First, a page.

LA private eye Phillip Marlowe is hired to find the runaway wife of magazine publisher Derace Kingsby. A female corpse turns up in a California lake near Kingsbys holiday cabin, but is identified as Muriel Chess, wife of the caretaker, rather than Cryst
Like The Thief, the silent (rather, dialogue-free) film made in 1952 and Scent of Mystery, the first (and only) feature in Smell-o-Vision, this stands as a monument to the inadvisability of saddling an entire film with a technically interesting but ultimately pointless gimmick.
Most adaptations of Raymond Chandler's Marlowe novels try to adapt the author's distinctive voice with a first-person narration, but Robert Montgomery - who stars as 'Phillip' Marlowe and directs - shoots the entire film through a subjective camera, effectively casting the audience as the private eye, warning us to pay attention to clues and not trust any of the suspects. Though a few moments - when Marlowe is punched in the face by a thug or kissed by Audrey Totter - work well in the 'lion in your lap' manner favoured by 3-D movies, the trick soon wears thin, prompting audiences to recall that people do not see the world in black and white with elegant panning camera movements and a lush music track.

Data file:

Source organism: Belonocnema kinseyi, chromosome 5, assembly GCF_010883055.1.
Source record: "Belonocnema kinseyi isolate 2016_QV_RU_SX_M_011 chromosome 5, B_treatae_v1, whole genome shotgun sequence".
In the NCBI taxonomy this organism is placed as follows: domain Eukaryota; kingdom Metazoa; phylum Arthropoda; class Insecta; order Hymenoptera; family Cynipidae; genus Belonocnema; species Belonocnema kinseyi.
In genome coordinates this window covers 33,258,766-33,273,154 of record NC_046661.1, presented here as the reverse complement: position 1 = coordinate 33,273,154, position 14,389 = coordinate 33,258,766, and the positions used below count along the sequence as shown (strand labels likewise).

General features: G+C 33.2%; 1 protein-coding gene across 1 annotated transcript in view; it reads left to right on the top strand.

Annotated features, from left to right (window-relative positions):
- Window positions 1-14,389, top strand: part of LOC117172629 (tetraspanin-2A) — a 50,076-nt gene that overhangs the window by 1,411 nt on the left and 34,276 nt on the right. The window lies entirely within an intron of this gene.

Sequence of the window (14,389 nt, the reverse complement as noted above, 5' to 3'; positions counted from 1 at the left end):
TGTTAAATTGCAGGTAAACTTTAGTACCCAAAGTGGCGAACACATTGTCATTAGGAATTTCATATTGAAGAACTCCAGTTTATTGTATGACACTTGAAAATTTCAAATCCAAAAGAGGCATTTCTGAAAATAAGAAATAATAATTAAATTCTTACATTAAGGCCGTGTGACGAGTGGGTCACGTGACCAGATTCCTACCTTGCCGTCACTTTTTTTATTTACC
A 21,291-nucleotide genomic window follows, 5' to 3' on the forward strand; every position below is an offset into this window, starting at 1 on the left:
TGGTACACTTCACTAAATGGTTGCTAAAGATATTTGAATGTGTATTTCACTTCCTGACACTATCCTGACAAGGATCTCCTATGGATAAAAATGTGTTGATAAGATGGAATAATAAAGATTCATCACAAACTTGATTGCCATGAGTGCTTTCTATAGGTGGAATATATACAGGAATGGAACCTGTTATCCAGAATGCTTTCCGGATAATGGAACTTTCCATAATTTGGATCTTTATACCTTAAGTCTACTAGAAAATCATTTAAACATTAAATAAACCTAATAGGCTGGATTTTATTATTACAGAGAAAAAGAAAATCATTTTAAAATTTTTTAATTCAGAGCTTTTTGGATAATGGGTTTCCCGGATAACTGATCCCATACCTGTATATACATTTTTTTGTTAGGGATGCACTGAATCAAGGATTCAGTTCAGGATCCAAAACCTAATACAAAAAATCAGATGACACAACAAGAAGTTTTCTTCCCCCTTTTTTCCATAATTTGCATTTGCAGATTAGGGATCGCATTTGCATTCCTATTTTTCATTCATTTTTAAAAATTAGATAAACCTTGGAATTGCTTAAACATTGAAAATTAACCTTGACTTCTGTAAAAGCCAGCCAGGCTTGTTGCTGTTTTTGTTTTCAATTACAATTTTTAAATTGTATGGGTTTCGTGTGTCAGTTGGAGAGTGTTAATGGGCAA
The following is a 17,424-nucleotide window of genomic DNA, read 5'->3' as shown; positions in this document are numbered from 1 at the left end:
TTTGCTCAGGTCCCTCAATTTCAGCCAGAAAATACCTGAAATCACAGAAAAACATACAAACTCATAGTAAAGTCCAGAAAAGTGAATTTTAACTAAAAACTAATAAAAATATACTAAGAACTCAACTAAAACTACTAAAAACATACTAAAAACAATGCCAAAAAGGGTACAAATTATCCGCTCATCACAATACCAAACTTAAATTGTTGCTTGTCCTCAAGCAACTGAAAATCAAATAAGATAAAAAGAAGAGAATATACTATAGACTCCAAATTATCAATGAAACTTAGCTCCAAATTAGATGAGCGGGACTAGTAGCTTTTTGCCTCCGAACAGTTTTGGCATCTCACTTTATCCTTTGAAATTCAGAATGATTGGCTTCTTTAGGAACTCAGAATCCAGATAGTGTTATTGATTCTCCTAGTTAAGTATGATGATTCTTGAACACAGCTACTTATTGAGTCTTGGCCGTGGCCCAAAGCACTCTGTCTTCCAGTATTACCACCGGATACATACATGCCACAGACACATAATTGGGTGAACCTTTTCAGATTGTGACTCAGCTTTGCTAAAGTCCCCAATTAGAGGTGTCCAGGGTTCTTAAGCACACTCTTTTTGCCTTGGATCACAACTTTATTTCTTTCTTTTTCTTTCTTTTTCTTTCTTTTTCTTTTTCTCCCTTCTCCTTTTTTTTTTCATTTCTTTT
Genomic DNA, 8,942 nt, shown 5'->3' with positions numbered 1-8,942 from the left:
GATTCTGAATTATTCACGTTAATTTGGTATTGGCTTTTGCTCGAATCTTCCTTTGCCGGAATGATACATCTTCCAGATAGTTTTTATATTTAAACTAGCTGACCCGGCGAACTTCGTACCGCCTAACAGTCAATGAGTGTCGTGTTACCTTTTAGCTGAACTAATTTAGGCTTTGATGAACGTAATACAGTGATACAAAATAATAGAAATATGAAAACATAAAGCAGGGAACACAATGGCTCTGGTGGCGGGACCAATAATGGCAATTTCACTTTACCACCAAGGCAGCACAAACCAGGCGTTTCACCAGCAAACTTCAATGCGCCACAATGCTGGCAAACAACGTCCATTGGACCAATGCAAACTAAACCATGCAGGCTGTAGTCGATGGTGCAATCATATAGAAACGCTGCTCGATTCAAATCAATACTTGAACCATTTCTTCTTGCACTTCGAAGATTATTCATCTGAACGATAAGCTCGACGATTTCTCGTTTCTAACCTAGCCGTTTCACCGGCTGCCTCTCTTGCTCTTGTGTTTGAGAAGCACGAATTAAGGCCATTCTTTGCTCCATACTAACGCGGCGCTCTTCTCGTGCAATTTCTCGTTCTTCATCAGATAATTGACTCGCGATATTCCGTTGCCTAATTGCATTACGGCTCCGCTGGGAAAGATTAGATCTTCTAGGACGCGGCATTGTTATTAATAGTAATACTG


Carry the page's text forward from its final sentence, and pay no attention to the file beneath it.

If you get past the tricksiness, this is a fine adaptation of the novel - though uncredited, Chandler worked on the script, the only time he tried to adapt one of his books for the screen, and is responsible for the in-jokes about the pulp magazine business - with Totter especially good in shoulderpads as the tart heroine and familiar grouch Lloyd Nolan excellent as the desperate, crooked cop in the case.
Superb performances in this taut thriller.